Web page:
Eine Heirat wird geplant

A Marriage is Arranged

The young Archduke Franz Josef was destined to be Emperor of Austria from the moment he was born, and he was brought up and educated accordingly. Meantime, however, a princess was growing up in the neighbouring kingdom of Bavaria. One of Archduchess Sophie's sisters, Ludovika, had married Duke Maximilian in Bavaria (his exact title), another member of the royal Bavarian Wittelsbach dynasty. Their eldest children, Ludwig and Helene, were born in Munich. Then, on Christmas Eve 1837, Ludovika again gave birth to a girl, who was baptised Elisabeth Amalia Eugenie.

Duke Max let his eight children grow up naturally. They spent the winters in Munich and the summers in Possenhofen Castle beside Lake Starnberg, where they mixed and played with the peasant children with no class inhibitions. They spoke in Bavarian dialect, they were good swimmers and hardened mountaineers, and they could ride like circus acrobats almost as soon as they could walk. To the end of her life Elisabeth looked back on her youth - on the freedom and closeness to nature she had enjoyed in her childhood - as a paradise lost. This affected her whole attitude to her future status as Empress of Austria. She never became reconciled to the protocol-ridden formality of life at the imperial court in Vienna. Only in the family atmosphere of the Kaiservilla in Ischl did she feel at home.

ke_15j.tifFranz Josef succeeded to the imperial throne of Austria on 2 December 1848, at the age of 18, after his childless uncle Ferdinand had abdicated in the wake of the revolutions in Austria and Hungary during that year. Ferdinand’s brother, Archduke Franz Karl, who was next in line, waived his own claim to the crown in favour of his son – at his wife Sophie’s insistence. And then, after Franz Josef had been five years on the throne, the future of the dynasty made it imperative that he should acquire a wife and consort.

The matter of the succession was taken in hand by his dynamic mother, who preferred to see one of her own nieces on the Austrian throne rather than a stranger. After two unsuccessful attempts to arrange a dynastic marriage for her son with the royal families of Prussia and Saxony, Sophie turned to her native land of Bavaria. Her sister, Duchess Ludovika, by arrangement with Sophie, brought her two eldest daughters, the 18-year-old Helene and the 15-year-old Elisabeth, to Ischl for the celebration of Franz Josef’s 23rd birthday on 18 August 1853. The intention was that the world’s most eligible bachelor would marry the elder cousin, Helene.

The result of the meeting was not quite what the mothers had intended, however, because Franz Josef was immediately enthralled by the younger sister when he met them on 16 August. It was a case of love at first sight, at least on Franz Josef’s part, as his mother’s diary and letters describe. At Archduchess Sophie’s ball the following evening he danced the cotillion with Elisabeth, and the next day, 18 August, his 23rd birthday, Sisi sat beside him at the family lunch. After the celebrations he asked his mother to approach her sister Ludovika to ascertain Elisabeth’s reaction to a proposal of marriage. The 15-year-old reacted with the confused euphoria of the emotionally immature teenager that she was, but the die was cast and the ambitious mother delivered her daughter’s assent in writing. Despite general astonishment at the turn of events, Sophie later recorded that the entire family was delighted with his choice of a bride.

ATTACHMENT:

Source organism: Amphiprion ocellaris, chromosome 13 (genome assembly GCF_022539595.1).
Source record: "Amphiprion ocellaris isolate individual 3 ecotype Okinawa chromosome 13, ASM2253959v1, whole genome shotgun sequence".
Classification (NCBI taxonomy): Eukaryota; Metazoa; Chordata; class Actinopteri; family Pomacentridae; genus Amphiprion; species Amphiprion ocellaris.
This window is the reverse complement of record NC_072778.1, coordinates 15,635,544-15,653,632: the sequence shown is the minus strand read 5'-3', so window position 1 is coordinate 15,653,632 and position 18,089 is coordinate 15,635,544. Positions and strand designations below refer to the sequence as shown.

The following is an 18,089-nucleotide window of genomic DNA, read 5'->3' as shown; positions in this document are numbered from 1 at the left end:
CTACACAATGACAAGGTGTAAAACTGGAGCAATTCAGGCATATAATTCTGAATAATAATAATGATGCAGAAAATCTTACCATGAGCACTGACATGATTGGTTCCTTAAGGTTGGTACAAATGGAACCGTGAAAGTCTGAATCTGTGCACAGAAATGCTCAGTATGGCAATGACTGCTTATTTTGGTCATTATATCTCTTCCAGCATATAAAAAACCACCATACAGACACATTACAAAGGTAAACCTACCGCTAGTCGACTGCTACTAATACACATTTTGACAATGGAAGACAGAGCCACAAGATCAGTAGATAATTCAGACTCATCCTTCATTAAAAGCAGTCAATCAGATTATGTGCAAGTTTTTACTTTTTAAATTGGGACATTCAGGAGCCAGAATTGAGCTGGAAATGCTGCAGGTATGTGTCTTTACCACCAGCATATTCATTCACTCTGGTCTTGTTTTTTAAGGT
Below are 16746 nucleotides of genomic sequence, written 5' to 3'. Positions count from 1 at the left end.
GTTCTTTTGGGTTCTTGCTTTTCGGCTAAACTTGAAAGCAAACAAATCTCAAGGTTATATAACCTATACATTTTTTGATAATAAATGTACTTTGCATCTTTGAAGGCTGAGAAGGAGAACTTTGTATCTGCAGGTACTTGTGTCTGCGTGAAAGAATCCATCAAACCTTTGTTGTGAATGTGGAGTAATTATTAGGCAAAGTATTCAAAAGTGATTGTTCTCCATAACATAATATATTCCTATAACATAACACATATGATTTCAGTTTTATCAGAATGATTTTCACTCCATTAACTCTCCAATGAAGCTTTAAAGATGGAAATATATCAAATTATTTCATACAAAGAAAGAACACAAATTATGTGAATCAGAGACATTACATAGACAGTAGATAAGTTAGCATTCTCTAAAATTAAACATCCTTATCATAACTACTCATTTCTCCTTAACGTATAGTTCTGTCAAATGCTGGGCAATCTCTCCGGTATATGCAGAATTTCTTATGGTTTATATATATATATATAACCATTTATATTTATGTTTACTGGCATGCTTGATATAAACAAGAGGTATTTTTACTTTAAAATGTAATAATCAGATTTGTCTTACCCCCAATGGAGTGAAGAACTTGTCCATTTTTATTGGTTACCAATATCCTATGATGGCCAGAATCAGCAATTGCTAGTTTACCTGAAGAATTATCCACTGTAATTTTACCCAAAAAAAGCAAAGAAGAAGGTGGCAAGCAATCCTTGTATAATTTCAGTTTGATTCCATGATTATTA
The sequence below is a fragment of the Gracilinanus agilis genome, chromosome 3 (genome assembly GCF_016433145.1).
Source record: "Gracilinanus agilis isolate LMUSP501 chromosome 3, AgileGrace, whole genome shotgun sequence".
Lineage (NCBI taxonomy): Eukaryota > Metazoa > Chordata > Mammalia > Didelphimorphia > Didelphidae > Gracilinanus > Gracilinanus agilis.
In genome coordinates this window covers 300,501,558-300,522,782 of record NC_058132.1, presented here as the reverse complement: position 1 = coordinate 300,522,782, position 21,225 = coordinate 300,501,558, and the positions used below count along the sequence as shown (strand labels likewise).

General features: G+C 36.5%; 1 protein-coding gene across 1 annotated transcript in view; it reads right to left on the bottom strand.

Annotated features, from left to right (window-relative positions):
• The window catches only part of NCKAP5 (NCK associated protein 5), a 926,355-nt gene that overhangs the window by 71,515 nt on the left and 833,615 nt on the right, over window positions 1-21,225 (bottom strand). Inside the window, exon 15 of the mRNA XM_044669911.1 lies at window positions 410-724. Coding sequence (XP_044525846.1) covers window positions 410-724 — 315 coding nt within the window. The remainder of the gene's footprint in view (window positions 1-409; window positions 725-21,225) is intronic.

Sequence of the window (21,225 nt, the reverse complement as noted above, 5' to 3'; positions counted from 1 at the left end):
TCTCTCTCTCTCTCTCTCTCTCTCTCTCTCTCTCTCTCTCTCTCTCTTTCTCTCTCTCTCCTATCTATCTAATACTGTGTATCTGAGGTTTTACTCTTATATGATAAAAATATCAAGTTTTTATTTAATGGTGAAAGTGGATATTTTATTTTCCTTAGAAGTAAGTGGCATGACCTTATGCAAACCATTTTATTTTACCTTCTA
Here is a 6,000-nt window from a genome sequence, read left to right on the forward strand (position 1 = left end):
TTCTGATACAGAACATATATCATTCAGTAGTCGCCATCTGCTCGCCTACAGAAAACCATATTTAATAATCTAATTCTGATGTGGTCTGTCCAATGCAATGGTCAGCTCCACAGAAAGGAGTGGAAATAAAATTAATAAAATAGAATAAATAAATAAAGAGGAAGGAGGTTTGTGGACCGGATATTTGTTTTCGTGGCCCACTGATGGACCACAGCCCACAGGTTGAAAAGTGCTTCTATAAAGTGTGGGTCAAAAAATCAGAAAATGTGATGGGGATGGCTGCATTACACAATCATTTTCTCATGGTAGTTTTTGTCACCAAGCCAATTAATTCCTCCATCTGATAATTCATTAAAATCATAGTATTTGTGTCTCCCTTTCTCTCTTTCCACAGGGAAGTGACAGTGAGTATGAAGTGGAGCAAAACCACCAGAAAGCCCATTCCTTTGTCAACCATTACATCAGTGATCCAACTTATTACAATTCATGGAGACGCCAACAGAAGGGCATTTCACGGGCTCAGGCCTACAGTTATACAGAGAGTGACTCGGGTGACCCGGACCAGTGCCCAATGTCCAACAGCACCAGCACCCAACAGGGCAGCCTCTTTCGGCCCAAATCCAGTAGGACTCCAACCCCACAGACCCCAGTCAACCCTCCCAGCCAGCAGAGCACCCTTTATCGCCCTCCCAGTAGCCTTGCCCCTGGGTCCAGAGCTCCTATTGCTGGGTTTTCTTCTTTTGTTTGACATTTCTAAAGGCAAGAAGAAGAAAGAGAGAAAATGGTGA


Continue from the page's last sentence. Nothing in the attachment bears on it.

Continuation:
ke_mit_mantelThe engagement became public knowledge later during the morning of 19 August, when the family went on foot to attend the 11 a.m. Mass in the court parish church of St. Nicholas. On reaching the church door, Archduchess Sophie stepped aside and motioned to Elisabeth to enter the church ahead of her. With this unmistakable gesture of precedence it was clear to all the bystanders that this young girl was to be the new Empress of Austria and the first lady of the land. At the end of the service the congregation sang the imperial anthem Gott erhalte... to Josef Haydn’s famous music, then Franz Josef took Sisi by the hand, led her to the priest, and said: "Give us your blessing, father; this is my bride.”

The wedding of the century took place the following year in Vienna. Elisabeth's arrival in Vienna on board the new Austrian express steamship Franz Josef I was an occasion of imperial splendour. Franz Josef met her personally at the Danube quay, and conducted her and her mother to the palace of Schönbrunn in the gold and glass imperial state coach through decorated streets lined by packed crowds. Cardinal Rauscher, Archbishop of Vienna, performed the marriage ceremony at 7 o'clock in the evening of 24 April 1854, in St. Augustine's Church, adjacent to the Hofburg palace. Elisabeth, Empress of Austria, the most famous beauty of the 19th century, was never out of the public eye thereafter. A legend during her own lifetime, she remains to this day a source of endless fascination around the entire world.